Hiding Instances in ZeroKnowledge Proof Systems (Extended Abstract)
 ADVANCES IN CRYPTOLOGY  CRYPTO '90, LECTURE NOTES IN COMPUTER SCIENCE
, 1990
"... Informally speaking, an instancehiding proof system for the function f is a protocol in which a polynomialtime verifier is convinced of the value of f(x) but does not reveal the input x to the provers. We show here that a boolean function f has an instancehiding proof system if and only if it ..."
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Cited by 6 (0 self)
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Informally speaking, an instancehiding proof system for the function f is a protocol in which a polynomialtime verifier is convinced of the value of f(x) but does not reveal the input x to the provers. We show here that a boolean function f has an instancehiding proof system if and only if it is the characteristic function of a language in NEXP " coNEXP. We formalize the notion of zeroknowledge for instancehiding proof systems with several provers and show that all such systems can be made perfect zeroknowledge.
InstanceHiding Proof Systems
, 1993
"... We define the notion of an instancehiding proof system (ihps) for a function f ; informally, an ihps is a protocol in which a polynomialtime verifier interacts with one or more allpowerful provers and is convinced of the value of f(x) but does not reveal the input x to the provers. We show here t ..."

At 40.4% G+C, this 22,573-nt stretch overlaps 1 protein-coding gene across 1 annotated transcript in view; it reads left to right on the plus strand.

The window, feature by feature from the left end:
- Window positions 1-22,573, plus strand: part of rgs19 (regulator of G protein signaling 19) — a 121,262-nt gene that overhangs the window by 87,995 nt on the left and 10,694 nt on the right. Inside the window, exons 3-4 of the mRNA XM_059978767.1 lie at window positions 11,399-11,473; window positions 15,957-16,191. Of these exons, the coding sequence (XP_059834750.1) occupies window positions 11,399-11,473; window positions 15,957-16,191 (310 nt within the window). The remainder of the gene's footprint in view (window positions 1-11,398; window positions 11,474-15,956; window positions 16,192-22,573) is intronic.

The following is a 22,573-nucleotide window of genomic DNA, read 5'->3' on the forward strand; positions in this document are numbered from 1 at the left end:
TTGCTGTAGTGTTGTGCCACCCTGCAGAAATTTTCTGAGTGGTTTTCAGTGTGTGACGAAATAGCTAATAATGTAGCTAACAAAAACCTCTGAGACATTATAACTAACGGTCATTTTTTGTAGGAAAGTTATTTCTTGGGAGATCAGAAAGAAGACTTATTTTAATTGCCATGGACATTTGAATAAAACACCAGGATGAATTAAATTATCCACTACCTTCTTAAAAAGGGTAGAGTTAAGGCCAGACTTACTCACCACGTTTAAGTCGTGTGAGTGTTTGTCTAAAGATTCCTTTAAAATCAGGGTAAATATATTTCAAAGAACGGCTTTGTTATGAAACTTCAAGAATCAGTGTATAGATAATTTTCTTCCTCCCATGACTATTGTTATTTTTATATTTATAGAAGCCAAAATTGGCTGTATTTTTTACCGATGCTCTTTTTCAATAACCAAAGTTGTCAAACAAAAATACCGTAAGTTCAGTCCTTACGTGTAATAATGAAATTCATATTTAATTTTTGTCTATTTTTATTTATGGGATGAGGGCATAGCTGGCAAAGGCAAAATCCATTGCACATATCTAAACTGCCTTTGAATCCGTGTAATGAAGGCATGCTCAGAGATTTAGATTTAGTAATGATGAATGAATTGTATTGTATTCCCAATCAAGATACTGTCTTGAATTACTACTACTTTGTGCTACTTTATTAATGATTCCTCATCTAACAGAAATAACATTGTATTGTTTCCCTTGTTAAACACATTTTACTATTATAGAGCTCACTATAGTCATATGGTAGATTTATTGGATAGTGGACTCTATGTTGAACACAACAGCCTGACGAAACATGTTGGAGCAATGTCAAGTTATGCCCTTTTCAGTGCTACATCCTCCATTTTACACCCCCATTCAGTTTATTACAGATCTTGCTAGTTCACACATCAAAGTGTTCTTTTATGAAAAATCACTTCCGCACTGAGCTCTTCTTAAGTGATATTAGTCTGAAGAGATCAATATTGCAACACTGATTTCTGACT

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Cited by 1 (0 self)
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We define the notion of an instancehiding proof system (ihps) for a function f ; informally, an ihps is a protocol in which a polynomialtime verifier interacts with one or more allpowerful provers and is convinced of the value of f(x) but does not reveal the input x to the provers. We show here that a function f has a multiprover ihps if and only if it is computable in FNEXP. We formalize the notion of zeroknowledge for ihps's and show that any function that has a multiprover ihps in fact has one that is perfect zeroknowledge. Under the assumption that oneway permutations exist, we show that f has a oneprover, zeroknowledge ihps if and only if it is in FPSPACE and has a oneoracle instancehiding scheme (ihs).
The Use of Coding Theory in Computational Complexity
 In Proceedings of Symposia in Applied Mathematics, R. Calderbank (ed.), American Mathematics Society, Providence
, 1995
"... The interplay of coding theory and computational complexity theory is a rich source of results and problems. This article surveys three of the major themes in this area: ffl the use of codes to improve algorithmic efficiency ffl the theory of program testing and correcting, which is a complexity ..."
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The interplay of coding theory and computational complexity theory is a rich source of results and problems. This article surveys three of the major themes in this area: ffl the use of codes to improve algorithmic efficiency ffl the theory of program testing and correcting, which is a complexity theoretic analogue of error detection and correction ffl the use of codes to obtain characterizations of traditional complexity classes such as NP and PSPACE; these new characterizations are in turn used to show that certain combinatorial optimization problems are as hard to approximate closely as they are to solve exactly. 1 Introduction Complexity theory is the study of efficient computation. Faced with a computational problem that can be modelled formally, a complexity theorist seeks first to find a solution that is provably efficient and, if such a solution is not found, to prove that none exists. Coding theory, which provides techniques for "robust representation" of information, ...